Tiangong-1's demise was confirmed by the China Manned Space Engineering Office and separately by US Strategic Command, with help from "counterparts in Australia, Canada, France, Germany, Italy, Japan, South Korea and the United Kingdom." The event was largely publicised due to misplaced fear that the craft could land on a heavily populated city or town. In truth, this was always highly unlikely — the Earth is mostly ocean, and humanity occupies a relatively small part of the green bits. Still, a human collision was possible, and Tiangong-1's large size (it was 10.4 metres long and weighed 18,740 pounds) was an understandable concern.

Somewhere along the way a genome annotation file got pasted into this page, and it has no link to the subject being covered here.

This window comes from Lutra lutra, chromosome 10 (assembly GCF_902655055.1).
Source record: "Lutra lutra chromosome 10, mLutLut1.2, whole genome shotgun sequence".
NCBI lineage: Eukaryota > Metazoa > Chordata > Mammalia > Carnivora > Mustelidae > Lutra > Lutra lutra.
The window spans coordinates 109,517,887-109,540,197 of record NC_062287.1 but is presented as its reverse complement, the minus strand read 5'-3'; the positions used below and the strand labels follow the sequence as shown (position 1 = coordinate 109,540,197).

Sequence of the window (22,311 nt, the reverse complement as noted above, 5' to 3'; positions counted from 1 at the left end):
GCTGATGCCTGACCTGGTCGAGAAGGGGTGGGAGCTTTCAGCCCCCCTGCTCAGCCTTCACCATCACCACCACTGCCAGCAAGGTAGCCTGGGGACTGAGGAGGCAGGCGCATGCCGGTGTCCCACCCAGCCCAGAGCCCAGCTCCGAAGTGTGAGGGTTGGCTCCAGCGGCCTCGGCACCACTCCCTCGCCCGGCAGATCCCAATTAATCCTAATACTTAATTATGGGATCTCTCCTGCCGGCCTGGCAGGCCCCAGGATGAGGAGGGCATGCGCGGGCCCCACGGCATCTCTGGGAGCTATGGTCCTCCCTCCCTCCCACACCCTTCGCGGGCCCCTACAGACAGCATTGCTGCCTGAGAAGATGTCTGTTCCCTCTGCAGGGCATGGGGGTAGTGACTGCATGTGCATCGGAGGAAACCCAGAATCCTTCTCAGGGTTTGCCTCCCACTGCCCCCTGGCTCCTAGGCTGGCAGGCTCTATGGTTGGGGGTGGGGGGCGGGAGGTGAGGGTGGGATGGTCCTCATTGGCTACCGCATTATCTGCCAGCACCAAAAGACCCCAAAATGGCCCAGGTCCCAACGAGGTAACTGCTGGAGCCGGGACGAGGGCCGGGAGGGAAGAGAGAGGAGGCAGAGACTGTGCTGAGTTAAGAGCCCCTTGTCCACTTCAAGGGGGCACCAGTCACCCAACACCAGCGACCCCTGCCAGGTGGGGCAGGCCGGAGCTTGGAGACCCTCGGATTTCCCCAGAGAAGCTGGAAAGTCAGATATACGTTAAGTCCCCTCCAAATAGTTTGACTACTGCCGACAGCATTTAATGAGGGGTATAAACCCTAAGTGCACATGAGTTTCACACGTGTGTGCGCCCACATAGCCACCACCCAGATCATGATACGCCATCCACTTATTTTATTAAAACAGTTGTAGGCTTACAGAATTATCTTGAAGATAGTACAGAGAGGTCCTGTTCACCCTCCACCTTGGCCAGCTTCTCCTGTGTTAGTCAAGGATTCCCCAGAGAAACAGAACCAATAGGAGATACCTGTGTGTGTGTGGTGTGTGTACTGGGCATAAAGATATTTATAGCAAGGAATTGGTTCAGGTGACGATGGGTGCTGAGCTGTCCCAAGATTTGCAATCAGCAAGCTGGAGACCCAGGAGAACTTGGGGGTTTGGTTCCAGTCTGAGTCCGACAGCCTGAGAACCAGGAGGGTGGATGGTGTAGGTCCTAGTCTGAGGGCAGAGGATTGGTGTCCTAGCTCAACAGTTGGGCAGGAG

The space craft, known as "Heavenly Palace 1," was launched in 2011 as a testbed for orbiting and docking experiments. Two astronaut crews visited the station using Shenzhou capsules in 2012 and 2013; the first mission included Liu Yang, the first Chinese woman in space. China's long-term plan is to have a larger, modular station in orbit by 2023, and originally planned to decommission Tiangong-1 by 2013. That didn't happen, however — possibly because Tiangong-2 wasn't ready — and in 2016, the country's space agency told the UN that it had lost control of the vessel.